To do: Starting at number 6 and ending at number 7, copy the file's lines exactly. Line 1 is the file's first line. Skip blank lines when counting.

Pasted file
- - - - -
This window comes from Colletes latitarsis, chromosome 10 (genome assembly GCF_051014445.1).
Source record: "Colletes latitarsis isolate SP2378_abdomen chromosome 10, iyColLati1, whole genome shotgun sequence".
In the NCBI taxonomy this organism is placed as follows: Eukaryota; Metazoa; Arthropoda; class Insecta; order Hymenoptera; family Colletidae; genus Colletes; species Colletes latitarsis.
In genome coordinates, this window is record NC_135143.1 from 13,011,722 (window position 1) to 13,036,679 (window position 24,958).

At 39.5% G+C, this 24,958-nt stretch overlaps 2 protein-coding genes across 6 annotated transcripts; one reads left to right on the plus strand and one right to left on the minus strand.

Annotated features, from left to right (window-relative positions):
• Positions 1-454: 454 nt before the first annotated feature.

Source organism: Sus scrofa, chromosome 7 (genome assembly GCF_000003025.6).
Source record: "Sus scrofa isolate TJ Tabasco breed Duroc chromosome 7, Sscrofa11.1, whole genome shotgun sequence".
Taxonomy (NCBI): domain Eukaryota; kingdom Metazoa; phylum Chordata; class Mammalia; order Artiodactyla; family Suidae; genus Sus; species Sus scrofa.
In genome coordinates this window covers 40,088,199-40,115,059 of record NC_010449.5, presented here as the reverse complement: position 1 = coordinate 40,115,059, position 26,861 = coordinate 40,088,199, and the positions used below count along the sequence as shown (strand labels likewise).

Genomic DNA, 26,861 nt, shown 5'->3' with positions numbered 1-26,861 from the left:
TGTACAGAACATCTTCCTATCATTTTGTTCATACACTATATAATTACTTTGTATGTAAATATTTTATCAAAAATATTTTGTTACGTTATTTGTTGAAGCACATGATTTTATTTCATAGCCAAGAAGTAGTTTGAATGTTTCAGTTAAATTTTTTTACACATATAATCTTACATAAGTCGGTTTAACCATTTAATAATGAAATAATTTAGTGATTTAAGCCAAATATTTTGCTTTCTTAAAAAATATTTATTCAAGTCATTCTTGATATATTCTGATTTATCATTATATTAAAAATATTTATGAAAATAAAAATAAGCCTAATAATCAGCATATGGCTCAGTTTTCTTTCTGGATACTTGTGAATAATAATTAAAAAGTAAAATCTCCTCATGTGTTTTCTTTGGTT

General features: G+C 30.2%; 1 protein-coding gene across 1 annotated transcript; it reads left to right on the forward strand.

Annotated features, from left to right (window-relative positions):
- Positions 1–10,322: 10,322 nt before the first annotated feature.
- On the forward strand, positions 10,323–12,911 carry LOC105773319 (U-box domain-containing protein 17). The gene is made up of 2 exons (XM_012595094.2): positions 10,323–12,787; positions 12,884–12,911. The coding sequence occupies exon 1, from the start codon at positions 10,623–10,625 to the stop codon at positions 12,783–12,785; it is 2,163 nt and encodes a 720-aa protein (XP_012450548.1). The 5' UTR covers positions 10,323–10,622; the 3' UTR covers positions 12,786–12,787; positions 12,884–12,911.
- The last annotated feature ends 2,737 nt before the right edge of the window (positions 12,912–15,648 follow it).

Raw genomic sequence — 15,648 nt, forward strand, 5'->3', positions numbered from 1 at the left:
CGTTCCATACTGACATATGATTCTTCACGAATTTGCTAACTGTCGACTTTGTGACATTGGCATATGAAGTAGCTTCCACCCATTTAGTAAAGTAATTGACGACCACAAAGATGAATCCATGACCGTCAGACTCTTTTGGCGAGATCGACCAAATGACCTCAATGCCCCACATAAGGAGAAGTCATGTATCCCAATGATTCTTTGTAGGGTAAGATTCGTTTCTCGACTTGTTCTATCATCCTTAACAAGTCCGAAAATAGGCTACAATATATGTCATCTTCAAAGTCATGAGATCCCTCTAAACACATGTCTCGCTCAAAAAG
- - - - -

Annotated features, from left to right (window-relative positions):
• Positions 1-454: 454 nt before the first annotated feature.